Review: The Lizard Laughed, by Noah Van Sciver
(I’m recovering from TCAF, which was this weekend. I got plenty of great comics, but I haven’t had any time to read them yet, so this review is from work I read prior to the show. It was great to meet so many talented artists and publishers!)
A long-standing relationship is like a worn-in baseball glove – your fingers fit smoothly and effortlessly into grooves that have been defined by use, over and over again. Even if that glove isn’t a great glove, you still understand the way you feel with it on. But what about the new relationship, the one you were supposed to have, but never did? Noah Van Sciver takes on the concept in The Lizard Laughed, and the result is something more splintered and raw.
The Lizard Laughed is a 28-page risograph mini from Oily Press that came out as part of their Spring 2014 bundle. The comic itself is black and white printed on yellow paper (black and yellow?), but has a lux 2-color riso cover in blue that really pops.
The comic details the shambling, directionless life of Harvey, a deadbeat dad who abandoned his wife and 9 year-old son Nathan at a younger age, and comes face-to-face with his now adult son. Nathan meets Harvey at the bus stop “on his way through New Mexico”, and the rest is an exercise of mounting tension and the inevitable payoff at the end.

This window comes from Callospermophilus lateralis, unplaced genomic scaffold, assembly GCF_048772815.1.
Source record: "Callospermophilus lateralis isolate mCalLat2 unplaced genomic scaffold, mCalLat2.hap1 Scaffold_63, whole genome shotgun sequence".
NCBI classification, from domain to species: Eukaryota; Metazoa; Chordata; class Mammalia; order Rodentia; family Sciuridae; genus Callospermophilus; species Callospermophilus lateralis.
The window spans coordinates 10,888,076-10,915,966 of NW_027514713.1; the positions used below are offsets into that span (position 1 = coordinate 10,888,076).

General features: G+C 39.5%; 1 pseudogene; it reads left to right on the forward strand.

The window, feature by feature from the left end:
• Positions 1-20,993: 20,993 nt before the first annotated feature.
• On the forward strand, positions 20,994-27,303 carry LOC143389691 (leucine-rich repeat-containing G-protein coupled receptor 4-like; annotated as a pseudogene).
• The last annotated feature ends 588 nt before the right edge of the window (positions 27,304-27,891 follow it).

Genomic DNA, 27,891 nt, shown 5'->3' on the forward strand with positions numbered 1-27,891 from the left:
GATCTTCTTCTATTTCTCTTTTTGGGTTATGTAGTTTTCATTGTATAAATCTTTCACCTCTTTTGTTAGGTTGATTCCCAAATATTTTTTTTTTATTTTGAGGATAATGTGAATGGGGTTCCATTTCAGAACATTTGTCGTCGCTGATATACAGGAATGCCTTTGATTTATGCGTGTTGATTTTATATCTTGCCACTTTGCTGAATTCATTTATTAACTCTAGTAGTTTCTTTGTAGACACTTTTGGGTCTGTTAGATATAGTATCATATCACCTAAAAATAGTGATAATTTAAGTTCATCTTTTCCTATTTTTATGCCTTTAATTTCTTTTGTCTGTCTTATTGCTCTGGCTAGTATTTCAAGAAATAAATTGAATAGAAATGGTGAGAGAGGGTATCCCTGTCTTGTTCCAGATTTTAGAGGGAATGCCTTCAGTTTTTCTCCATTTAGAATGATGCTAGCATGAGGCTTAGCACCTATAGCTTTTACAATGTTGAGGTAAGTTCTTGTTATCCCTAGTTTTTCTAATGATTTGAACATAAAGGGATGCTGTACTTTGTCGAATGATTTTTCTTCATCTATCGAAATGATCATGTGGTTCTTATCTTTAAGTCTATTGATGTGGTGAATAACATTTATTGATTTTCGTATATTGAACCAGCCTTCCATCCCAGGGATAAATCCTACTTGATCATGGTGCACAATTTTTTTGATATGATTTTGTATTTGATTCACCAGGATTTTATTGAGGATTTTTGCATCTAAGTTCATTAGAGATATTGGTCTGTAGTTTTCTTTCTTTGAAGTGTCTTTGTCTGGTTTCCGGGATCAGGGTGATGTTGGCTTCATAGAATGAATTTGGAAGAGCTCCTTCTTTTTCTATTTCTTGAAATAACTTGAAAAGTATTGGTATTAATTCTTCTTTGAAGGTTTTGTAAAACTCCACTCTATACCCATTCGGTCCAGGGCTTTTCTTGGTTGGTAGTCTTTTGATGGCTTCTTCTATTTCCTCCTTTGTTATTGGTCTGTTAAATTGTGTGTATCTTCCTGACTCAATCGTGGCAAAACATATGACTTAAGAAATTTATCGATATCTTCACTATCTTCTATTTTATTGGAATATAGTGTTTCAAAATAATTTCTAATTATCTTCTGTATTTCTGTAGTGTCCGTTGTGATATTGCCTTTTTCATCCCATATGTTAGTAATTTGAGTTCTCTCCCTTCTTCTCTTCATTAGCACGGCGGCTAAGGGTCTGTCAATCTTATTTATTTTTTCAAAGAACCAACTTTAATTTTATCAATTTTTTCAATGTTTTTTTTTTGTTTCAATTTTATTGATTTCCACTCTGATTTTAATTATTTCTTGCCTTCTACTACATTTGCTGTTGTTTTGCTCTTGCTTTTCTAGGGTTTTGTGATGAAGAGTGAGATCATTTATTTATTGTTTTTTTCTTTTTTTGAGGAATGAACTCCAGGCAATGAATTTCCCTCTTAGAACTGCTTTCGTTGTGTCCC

Undeniably, Harvey drags his past with him, and uses it both as a crutch and a weapon. His misguided attempts to connect with his son often end up doing the opposite. Nathan shares that his mother has died, and within a span of hours, Harvey is talking about her sex appeal. He abdicates all responsibility for the troubles that Nathan and his mother had after Harvey ran out. How wretched is a man that gives relationship advice to the son he walked away from?
At one point, it almost feels as though Van Sciver is breaking the fourth wall – Nathan looks into the camera and says “unbelievable” in response to the New Mexico view – but I don’t think it is Harvey’s story he is amazed at.
The title of the book comes from an apocryphal tale Harvey tells about a peculiarly shaped rock formation at the end of the trail. There’s an interesting correlation between Harvey’s story and his own personal life that is clear, but not overstated.
It’s also clear that Nathan has his issues. His insecurity and anger is very clear. The damage is very clear. But Van Sciver moves the narrative in such a way that makes me feel that, unlike his father, Nathan can escape the self-destructive path he has chosen. But as Harvey spends this encounter blowing his shot at redemption, it’s clear that The Lizard Laughed is the end of the line for these two characters.
Noah Van Sciver blogs at Van Sciver Comics, and his newest book, Youth is Wasted, is being published by AdHouse books this Summer. You can find a PDF preview of the book here. You can get a copy of The Lizard Laughed from the Oily Comics shop here, and see more Oily Comics at snakeoily.